American blues musician Muddy Waters, real name McKinley Morganfield, is frequently referred to as the “Father of modern Chicago blues.” He and his bandmates are responsible for the recordings of several blues standards, including the hits “I Just Want to Make Love to You,” “I’m Ready,” “Hoochie Coochie Man,” “Trouble No More,” “Forty Days and Forty Nights,” and “You Shook Me,” to mention a few. His other recordings include Folk Singer, Electric Mud, After the Rain, Fathers and Sons, The London Muddy Waters Sessions, Hard Again, King Bee, The Real Folk Blues, The Anthology, At Newport 1960, and Live at the Checkerboard Lounge, Chicago 1981. He also performed live and recorded studio albums. Waters, who is known for his collaborations with illustrious record labels like Columbia Records and Aristocrat Records, had a significant impact on jazz, folk, country, hard rock, and other genres in addition to the blues and rhythm & blues. Regarding his honors and recognition, the American musician received numerous Grammy Awards and Blues Foundation Awards over his career. He was also admitted into a number of esteemed halls of fame. In his personal life, Waters married twice and had a large family. At the age of 70, he passed away in his sleep from heart failure.
Early Childhood & Life
McKinley Morganfield, also known as Muddy Waters, was born on April 4, 1913, in the Mississippi city of Rolling Fork (other sources list his birth year as 1915). Ollie Morganfield, his father, was a farmer and a blues guitarist.
Soon after Waters’ birth, his father left the household. When Waters was three years old, his mother Bertha Jones passed away, and he moved in with his grandma Della Grant.
When he was five years old, he picked up the harmonica, and when he was a teenager, he started playing music on the streets.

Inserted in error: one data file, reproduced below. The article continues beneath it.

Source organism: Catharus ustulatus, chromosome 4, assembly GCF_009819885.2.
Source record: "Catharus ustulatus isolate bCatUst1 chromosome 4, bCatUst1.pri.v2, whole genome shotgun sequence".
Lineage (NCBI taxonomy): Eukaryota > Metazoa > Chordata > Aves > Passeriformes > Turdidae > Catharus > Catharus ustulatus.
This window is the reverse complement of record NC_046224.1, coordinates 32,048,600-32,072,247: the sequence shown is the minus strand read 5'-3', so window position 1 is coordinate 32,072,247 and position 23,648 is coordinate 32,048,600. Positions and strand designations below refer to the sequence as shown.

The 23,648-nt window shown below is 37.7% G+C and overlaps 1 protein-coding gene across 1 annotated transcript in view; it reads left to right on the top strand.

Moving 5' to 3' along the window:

Career of Muddy Waters
Muddy Waters moved to Chicago in the early 1940s and began living with a relative. A prominent blues musician at the time named Big Bill Broonzy, who he later met, decided to give the young man an opportunity because of his talent. He was given the opportunity to perform in front of a large audience by Broonzy, who allowed him to open his gigs in clubs.
Waters recorded a few tracks for Columbia Records in 1946. He soon began making recordings for Aristocrat Records. On the songs “Little Anna Mae” and “Gypsy Woman,” he also played guitar. He provided the vocals for the extremely popular songs “I Feel Like Going Home” and “I Can’t Be Satisfied.”
With time, his reputation grew, and by 1953, he was recording with one of the greatest blues bands ever, with Little Walter Jacobs on harmonica, Jimmy Rogers on guitar, Otis Spann on piano, and Elga Edmonds on drums. The group released a number of blues standards in the early 1950s, including “I’m Ready,” “Hoochie Coochie Man,” and “I Just Want to Make Love to You.”
Together with Little Walter, Waters released the track “Juke.” The singles “Sugar Sweet,” “Trouble No More,” “Don’t Go Any Further,” “Got My Mojo Working,” and “Forty Days and Forty Nights” were thereafter made available.
Waters’ career started to wane in the late 1950s, and his single “Close to You” became the only one of his songs to chart in 1958. He also published his CD, “The Best of Muddy Waters,” in the same year.
The career of the American artist saw a resurgence in the 1960s as a new generation of music fans began to appreciate his works. At the Newport Jazz Festival, he recorded “At Newport 1960,” his debut live blues album.